And yet, despite this, not everyone has joined the bandwagon. The biggest factor being the potential risk involved in trading stocks. The stock market is among the most volatile financial institutions in business. And it’s this volatility that tends to be the biggest problem with the stock market.
Almost any reason, real or imagined can cause these extreme fluctuations that often affect the stock market’s credibility. Real factors such as the weather, political instability, political decisions, war, terrorist threats, boycotts and strikes, economic trends and international trade or even company scandals also become factors to the stock market problems.
Bad weather such as hurricanes affects certain industries such as oil production. This then drives the cost of petroleum products higher as production gets limited. This causes a cascading effect that drives stocks of oil companies higher.
Political instability in a country can affect investor confidence thus lesser investing is done. This causes the shares of local companies to slide downwards. Boycotts, strikers and terrorist threats have also proven to be the bane of the airline industry.
Shares of airliners have tumbled throughout the years with every terrorist attacks all over the world. But aside from uncontrollable factors such as natural disaster (or war), the common underlying link that allows these other reasons to affect the stock market so significantly is investor psychology.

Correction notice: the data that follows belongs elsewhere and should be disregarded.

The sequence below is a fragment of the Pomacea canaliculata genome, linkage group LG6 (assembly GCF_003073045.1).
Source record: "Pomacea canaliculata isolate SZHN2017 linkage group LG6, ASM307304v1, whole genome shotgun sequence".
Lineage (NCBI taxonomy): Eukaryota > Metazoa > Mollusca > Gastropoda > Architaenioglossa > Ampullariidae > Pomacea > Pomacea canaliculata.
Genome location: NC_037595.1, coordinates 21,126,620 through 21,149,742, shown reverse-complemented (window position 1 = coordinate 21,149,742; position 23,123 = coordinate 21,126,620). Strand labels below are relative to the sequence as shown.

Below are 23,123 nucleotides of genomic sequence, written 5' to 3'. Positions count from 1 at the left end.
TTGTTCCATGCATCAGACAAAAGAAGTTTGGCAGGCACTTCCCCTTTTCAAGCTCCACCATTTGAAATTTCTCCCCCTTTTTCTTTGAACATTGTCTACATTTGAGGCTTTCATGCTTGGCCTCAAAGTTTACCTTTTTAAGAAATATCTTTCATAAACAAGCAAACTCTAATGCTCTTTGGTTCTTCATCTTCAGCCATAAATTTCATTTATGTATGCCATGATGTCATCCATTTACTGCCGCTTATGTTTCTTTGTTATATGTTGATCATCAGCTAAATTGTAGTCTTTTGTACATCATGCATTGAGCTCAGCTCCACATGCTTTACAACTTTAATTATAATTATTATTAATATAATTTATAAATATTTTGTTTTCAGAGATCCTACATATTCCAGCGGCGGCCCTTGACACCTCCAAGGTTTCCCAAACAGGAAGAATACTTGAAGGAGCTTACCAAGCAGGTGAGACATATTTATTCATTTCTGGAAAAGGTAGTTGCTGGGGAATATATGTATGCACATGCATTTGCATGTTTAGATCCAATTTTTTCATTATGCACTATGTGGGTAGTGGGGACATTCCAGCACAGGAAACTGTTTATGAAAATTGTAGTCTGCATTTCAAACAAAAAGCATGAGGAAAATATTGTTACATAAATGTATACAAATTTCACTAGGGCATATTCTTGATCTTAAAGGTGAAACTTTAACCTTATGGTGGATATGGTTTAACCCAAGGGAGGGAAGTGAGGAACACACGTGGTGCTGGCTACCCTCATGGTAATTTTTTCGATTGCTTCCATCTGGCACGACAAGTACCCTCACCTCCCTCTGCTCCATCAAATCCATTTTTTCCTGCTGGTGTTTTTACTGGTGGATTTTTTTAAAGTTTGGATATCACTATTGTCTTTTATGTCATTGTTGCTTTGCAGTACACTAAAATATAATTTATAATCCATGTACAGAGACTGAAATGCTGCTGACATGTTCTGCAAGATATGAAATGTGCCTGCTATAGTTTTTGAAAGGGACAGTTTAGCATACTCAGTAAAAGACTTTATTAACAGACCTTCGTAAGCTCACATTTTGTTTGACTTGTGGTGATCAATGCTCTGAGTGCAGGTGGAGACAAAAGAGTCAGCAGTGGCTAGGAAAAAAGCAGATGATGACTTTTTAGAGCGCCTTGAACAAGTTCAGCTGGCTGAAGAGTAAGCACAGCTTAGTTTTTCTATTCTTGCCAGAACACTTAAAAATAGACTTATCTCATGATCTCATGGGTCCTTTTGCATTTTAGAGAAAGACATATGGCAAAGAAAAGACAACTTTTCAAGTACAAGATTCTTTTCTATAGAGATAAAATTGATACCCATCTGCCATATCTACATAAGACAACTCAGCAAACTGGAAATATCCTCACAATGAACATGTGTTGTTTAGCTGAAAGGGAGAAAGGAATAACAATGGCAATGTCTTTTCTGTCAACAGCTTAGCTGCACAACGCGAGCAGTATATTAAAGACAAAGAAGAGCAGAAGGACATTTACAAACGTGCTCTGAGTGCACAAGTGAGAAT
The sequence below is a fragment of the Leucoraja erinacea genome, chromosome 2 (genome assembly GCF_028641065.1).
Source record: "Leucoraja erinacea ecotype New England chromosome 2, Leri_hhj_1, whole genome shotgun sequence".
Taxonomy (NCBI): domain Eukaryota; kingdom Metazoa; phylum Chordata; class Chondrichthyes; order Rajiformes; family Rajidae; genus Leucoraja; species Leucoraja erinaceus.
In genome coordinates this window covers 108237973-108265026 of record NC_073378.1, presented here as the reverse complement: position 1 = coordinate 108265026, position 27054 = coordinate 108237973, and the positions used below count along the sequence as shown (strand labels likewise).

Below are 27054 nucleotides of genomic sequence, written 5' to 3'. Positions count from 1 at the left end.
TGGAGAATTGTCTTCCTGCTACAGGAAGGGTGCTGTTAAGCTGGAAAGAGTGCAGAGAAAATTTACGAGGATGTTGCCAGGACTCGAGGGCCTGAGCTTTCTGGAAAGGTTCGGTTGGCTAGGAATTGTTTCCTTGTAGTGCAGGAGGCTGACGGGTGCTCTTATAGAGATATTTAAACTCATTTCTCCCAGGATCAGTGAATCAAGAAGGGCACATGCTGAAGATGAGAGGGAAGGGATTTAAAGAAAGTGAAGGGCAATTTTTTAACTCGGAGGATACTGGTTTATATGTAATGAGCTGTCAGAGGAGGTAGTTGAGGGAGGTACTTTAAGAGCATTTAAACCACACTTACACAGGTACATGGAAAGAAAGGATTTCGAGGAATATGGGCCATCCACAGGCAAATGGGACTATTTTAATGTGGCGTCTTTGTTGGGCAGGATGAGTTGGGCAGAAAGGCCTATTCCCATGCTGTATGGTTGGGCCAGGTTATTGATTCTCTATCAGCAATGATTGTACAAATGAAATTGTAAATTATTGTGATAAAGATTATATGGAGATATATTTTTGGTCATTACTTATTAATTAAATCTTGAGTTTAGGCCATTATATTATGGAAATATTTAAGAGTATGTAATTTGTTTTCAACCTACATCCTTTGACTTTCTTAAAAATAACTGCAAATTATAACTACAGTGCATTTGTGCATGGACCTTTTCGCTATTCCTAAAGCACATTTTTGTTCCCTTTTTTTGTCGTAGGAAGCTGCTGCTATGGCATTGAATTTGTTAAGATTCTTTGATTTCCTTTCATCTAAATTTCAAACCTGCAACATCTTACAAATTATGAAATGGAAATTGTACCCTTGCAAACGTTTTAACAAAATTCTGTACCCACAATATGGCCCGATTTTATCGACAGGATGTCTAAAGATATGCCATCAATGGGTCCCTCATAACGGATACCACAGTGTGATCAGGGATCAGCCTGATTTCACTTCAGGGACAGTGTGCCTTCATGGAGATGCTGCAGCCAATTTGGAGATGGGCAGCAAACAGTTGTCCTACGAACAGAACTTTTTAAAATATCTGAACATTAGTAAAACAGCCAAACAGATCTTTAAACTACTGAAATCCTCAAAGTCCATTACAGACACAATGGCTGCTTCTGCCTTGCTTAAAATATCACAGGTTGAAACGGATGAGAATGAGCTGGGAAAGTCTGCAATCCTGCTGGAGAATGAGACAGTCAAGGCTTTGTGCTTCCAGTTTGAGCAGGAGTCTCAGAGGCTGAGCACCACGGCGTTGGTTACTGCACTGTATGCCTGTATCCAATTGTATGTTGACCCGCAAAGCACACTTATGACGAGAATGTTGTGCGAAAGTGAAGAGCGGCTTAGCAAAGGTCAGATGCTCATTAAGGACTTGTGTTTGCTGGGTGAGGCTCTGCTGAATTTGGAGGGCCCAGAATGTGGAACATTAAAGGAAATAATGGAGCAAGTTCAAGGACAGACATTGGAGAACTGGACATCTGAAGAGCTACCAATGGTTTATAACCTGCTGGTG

Humans are prone to herd mentality. Often, people confirm with the actions and directions of other people. This is a common mistake in investing. An example of this is during the early 90s when dozens of dot com companies sold their stocks in the stock market. It created an artificial demand for stocks of companies that did not even provide real and concrete services.
These stocks soared in value as more and more enthusiastic investors bought them. This happened up until the time it was realized that these companies did not actually post any considerable profit to sustain the value of the shares. The stocks then tumbled and virtually lost value as investors frantically sold their shares.
This tendency to panic and depend on the direction of others is among the real causes of problems with the stock market.
There are two actions arising from this mentality:
a.) panic buying b.) panic selling
Of the two, panic selling causes the most harm since it causes a steep and quick drop in the value of shares. The best way to avoid causing these problems is to practice due diligence and to keep a level head while investing.
Labels: 05/05/07 00:47